Chances are novelist Will Ottinger won't die on a golf course in the next five years. At least not according to his own estimate of life expectancy after retirement (which is based on a completely unscientific sampling, we're sure).
Ottinger, who had a long career in finance, tells us that once it he left the business world it wasn't time for him to do less with his time, but something different. "I quickly realized there was more to an active after-business life than playing golf, coming home, watching television and going to bed. [People who do that] typically die within five years of retiring."
Instead of practicing his putting, Ottinger started writing. His first book, A Season for Ravens, was released earlier this year. Ravens reflects Ottinger's life long interest in history and is set in 1918. It's the story of three fighter pilots, each with their own personal demons, as they take part in the first ever aerial war.
Along with the three pilots (two American and one German), Ottinger created a host of other characters - wives, commanding officers, soldiers, friends - and they all ended up living in his head for a while.
"If you want to create realistic [fleshed out] characters for the readers, you have to make them realistic for yourself first. They became very real for me. My wife asked me 'Do these people live in your head? If they do, can we get you back on your medicine?' There was some sadness that all of these people, these characters that I've lived with for so much time are going away when I finished the book but really after a while, I [was] just so damn glad to get rid of them!"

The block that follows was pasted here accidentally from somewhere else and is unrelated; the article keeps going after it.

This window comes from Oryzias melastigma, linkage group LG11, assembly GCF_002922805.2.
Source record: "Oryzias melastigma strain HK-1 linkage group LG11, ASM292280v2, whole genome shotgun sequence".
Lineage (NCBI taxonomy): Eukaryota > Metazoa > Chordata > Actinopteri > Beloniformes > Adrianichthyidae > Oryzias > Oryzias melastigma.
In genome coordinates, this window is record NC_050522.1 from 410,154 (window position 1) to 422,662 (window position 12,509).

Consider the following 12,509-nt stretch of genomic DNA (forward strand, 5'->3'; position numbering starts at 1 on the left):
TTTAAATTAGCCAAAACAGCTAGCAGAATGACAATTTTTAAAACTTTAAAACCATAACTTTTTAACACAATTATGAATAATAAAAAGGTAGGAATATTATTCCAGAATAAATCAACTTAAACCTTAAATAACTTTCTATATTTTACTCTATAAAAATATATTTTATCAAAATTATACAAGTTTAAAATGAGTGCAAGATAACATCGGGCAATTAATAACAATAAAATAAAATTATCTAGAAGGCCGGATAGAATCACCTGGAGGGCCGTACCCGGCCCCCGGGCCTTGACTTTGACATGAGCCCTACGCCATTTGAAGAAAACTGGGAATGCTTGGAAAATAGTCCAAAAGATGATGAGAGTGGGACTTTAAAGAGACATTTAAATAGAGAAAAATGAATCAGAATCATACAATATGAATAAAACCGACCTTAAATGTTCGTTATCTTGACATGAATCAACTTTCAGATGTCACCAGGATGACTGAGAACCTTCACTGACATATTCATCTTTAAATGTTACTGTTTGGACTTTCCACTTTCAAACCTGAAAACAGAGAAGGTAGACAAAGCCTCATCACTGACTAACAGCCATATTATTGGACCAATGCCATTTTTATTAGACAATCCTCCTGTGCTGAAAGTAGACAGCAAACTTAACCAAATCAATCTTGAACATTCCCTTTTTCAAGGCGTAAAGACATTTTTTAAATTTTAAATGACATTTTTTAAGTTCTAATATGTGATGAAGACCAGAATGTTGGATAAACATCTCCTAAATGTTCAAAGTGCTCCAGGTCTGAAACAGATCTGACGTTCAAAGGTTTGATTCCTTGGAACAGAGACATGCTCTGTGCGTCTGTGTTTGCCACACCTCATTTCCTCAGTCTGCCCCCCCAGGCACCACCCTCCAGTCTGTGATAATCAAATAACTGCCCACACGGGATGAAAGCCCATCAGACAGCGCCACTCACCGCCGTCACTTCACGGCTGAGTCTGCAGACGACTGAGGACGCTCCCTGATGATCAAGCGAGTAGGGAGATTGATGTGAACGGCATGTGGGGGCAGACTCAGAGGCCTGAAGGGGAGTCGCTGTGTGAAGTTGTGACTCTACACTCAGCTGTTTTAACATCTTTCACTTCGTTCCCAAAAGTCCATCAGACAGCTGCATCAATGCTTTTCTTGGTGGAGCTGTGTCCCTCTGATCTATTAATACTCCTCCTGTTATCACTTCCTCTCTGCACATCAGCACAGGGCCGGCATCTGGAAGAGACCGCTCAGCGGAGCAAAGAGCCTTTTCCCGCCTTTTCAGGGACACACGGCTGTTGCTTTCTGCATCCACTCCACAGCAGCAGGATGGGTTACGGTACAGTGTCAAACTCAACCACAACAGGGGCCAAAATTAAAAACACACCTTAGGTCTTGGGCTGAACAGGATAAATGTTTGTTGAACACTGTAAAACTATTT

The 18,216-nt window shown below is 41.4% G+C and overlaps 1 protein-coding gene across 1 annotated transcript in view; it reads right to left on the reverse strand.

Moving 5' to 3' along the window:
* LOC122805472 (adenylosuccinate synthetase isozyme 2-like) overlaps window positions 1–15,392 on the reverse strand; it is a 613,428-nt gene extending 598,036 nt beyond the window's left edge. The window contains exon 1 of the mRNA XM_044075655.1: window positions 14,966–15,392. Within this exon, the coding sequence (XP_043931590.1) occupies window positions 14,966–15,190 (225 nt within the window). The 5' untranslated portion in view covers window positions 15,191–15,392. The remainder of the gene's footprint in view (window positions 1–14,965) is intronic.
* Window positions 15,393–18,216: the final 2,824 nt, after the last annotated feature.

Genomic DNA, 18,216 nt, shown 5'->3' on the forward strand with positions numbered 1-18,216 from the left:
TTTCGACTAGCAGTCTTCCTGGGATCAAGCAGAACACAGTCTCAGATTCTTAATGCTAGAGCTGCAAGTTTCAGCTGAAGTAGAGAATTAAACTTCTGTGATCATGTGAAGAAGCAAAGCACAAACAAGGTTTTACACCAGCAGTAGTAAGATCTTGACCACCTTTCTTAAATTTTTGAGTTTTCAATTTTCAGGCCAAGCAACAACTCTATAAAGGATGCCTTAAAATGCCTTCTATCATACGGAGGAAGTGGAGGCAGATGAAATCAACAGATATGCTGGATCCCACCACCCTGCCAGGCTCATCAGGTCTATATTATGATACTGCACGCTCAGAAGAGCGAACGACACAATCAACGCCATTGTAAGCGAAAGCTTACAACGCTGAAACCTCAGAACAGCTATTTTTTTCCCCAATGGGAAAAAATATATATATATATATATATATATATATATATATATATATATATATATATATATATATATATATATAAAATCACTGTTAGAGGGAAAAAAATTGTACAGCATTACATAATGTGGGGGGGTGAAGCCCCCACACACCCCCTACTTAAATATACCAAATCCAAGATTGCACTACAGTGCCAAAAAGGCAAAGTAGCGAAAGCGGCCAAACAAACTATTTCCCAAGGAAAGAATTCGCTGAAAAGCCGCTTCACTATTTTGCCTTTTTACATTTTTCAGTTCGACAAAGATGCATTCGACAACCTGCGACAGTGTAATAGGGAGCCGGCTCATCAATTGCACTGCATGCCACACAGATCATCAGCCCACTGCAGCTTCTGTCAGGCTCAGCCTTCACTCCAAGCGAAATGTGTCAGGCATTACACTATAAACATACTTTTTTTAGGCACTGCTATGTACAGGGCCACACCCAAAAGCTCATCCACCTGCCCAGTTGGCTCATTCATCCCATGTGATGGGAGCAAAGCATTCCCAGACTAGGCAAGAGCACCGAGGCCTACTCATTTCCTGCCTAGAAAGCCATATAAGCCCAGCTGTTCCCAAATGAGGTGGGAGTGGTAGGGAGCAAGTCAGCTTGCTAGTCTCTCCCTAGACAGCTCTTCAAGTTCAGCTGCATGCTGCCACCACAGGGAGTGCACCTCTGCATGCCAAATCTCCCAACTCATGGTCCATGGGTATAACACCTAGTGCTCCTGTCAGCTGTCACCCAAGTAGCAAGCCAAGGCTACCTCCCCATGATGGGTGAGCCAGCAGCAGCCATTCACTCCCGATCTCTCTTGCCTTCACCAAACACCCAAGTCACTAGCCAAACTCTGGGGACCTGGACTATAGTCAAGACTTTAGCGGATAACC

Ottinger is already working on his next novel, and "bringing some new [characters] to life."
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What he does: "I'm a reformed wealth management consultant who now writes fiction. I've just published my first novel, A Season for Ravens, which was a labor of love, agony, and frustration, all honorable conditions of a beginning writer. Although I previously published a non-fiction work and wrote dozens of work-related articles for a magazine column, creating fiction is a totally new challenge."
Why he likes it: Ottinger majored in history while at Emory University. It was there, he says, that he became fascinated with aviation, WWI and the people who lived through that era. "That education formed the catalyst for A Season for Ravens."